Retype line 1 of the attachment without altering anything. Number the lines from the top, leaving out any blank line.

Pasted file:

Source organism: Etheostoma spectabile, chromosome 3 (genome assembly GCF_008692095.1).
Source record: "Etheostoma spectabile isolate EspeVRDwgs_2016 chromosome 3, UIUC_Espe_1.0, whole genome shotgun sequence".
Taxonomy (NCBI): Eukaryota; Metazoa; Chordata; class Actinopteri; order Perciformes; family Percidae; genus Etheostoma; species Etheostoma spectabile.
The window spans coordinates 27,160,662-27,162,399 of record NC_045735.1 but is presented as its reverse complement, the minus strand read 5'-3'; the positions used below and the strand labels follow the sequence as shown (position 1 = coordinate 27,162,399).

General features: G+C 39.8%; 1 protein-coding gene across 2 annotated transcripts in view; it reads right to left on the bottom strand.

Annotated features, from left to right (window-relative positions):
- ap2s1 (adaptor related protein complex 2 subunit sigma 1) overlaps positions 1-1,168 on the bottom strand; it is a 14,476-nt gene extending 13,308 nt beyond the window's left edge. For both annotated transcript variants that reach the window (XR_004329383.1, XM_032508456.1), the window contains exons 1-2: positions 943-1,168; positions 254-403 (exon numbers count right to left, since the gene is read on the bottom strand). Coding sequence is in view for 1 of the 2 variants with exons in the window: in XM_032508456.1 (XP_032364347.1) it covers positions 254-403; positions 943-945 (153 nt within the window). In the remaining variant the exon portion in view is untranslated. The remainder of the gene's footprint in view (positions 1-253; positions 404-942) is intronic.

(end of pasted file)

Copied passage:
Source organism: Etheostoma spectabile, chromosome 3 (genome assembly GCF_008692095.1).